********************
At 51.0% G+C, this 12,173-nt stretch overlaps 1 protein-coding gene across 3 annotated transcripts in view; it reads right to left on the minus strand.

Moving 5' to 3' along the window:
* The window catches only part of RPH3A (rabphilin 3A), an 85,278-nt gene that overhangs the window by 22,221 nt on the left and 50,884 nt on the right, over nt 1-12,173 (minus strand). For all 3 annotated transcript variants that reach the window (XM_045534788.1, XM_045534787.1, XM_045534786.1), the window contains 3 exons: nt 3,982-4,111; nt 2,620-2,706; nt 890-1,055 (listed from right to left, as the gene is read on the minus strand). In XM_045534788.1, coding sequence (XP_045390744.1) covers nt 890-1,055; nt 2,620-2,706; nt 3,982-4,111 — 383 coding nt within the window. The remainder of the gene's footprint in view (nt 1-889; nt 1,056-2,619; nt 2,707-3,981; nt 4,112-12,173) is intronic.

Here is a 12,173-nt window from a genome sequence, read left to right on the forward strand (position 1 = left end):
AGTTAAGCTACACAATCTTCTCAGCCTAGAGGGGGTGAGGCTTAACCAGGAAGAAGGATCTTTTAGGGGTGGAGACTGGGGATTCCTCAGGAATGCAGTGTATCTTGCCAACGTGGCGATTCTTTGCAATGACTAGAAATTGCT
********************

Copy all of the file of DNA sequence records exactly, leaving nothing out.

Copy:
At 51.0% G+C, this 12,173-nt stretch overlaps 1 protein-coding gene across 3 annotated transcripts in view; it reads right to left on the minus strand.

Moving 5' to 3' along the window:
* The window catches only part of RPH3A (rabphilin 3A), an 85,278-nt gene that overhangs the window by 22,221 nt on the left and 50,884 nt on the right, over nt 1-12,173 (minus strand). For all 3 annotated transcript variants that reach the window (XM_045534788.1, XM_045534787.1, XM_045534786.1), the window contains 3 exons: nt 3,982-4,111; nt 2,620-2,706; nt 890-1,055 (listed from right to left, as the gene is read on the minus strand). In XM_045534788.1, coding sequence (XP_045390744.1) covers nt 890-1,055; nt 2,620-2,706; nt 3,982-4,111 — 383 coding nt within the window. The remainder of the gene's footprint in view (nt 1-889; nt 1,056-2,619; nt 2,707-3,981; nt 4,112-12,173) is intronic.

Here is a 12,173-nt window from a genome sequence, read left to right on the forward strand (position 1 = left end):
AGTTAAGCTACACAATCTTCTCAGCCTAGAGGGGGTGAGGCTTAACCAGGAAGAAGGATCTTTTAGGGGTGGAGACTGGGGATTCCTCAGGAATGCAGTGTATCTTGCCAACGTGGCGATTCTTTGCAATGACTAGAAATTGCT